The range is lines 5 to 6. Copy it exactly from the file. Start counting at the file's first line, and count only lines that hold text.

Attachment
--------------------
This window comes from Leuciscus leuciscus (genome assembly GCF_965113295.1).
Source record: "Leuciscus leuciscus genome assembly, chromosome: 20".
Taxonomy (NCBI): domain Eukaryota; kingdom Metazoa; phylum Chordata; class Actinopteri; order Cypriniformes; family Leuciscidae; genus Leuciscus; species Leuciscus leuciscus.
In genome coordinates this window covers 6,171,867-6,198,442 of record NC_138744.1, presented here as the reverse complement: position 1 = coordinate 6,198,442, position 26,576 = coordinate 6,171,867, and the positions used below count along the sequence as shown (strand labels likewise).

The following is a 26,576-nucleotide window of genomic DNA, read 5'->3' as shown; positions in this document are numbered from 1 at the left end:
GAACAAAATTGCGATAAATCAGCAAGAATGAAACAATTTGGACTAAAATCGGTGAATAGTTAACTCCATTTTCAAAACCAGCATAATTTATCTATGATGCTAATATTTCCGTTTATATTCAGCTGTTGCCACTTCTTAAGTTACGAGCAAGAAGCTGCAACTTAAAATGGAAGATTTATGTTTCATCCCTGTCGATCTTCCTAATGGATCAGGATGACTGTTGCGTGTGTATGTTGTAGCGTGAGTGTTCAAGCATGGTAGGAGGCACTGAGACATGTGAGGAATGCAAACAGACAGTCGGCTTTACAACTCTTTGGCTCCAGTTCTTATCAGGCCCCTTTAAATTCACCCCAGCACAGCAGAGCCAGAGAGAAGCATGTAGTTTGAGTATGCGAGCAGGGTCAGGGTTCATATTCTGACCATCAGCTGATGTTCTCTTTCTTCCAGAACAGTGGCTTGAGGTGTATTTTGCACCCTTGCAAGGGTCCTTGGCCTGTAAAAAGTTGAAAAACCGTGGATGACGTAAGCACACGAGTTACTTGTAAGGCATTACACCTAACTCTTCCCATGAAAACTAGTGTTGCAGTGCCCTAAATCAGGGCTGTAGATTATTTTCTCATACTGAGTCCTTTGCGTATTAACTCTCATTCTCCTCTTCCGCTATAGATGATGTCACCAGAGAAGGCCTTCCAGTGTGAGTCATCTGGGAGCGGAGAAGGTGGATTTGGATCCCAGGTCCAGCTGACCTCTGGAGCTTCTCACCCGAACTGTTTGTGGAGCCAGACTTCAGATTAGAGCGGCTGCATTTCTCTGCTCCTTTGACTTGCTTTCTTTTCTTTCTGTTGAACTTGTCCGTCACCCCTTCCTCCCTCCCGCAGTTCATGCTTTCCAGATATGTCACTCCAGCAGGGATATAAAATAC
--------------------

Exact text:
The following is a 26,576-nucleotide window of genomic DNA, read 5'->3' as shown; positions in this document are numbered from 1 at the left end:
GAACAAAATTGCGATAAATCAGCAAGAATGAAACAATTTGGACTAAAATCGGTGAATAGTTAACTCCATTTTCAAAACCAGCATAATTTATCTATGATGCTAATATTTCCGTTTATATTCAGCTGTTGCCACTTCTTAAGTTACGAGCAAGAAGCTGCAACTTAAAATGGAAGATTTATGTTTCATCCCTGTCGATCTTCCTAATGGATCAGGATGACTGTTGCGTGTGTATGTTGTAGCGTGAGTGTTCAAGCATGGTAGGAGGCACTGAGACATGTGAGGAATGCAAACAGACAGTCGGCTTTACAACTCTTTGGCTCCAGTTCTTATCAGGCCCCTTTAAATTCACCCCAGCACAGCAGAGCCAGAGAGAAGCATGTAGTTTGAGTATGCGAGCAGGGTCAGGGTTCATATTCTGACCATCAGCTGATGTTCTCTTTCTTCCAGAACAGTGGCTTGAGGTGTATTTTGCACCCTTGCAAGGGTCCTTGGCCTGTAAAAAGTTGAAAAACCGTGGATGACGTAAGCACACGAGTTACTTGTAAGGCATTACACCTAACTCTTCCCATGAAAACTAGTGTTGCAGTGCCCTAAATCAGGGCTGTAGATTATTTTCTCATACTGAGTCCTTTGCGTATTAACTCTCATTCTCCTCTTCCGCTATAGATGATGTCACCAGAGAAGGCCTTCCAGTGTGAGTCATCTGGGAGCGGAGAAGGTGGATTTGGATCCCAGGTCCAGCTGACCTCTGGAGCTTCTCACCCGAACTGTTTGTGGAGCCAGACTTCAGATTAGAGCGGCTGCATTTCTCTGCTCCTTTGACTTGCTTTCTTTTCTTTCTGTTGAACTTGTCCGTCACCCCTTCCTCCCTCCCGCAGTTCATGCTTTCCAGATATGTCACTCCAGCAGGGATATAAAATAC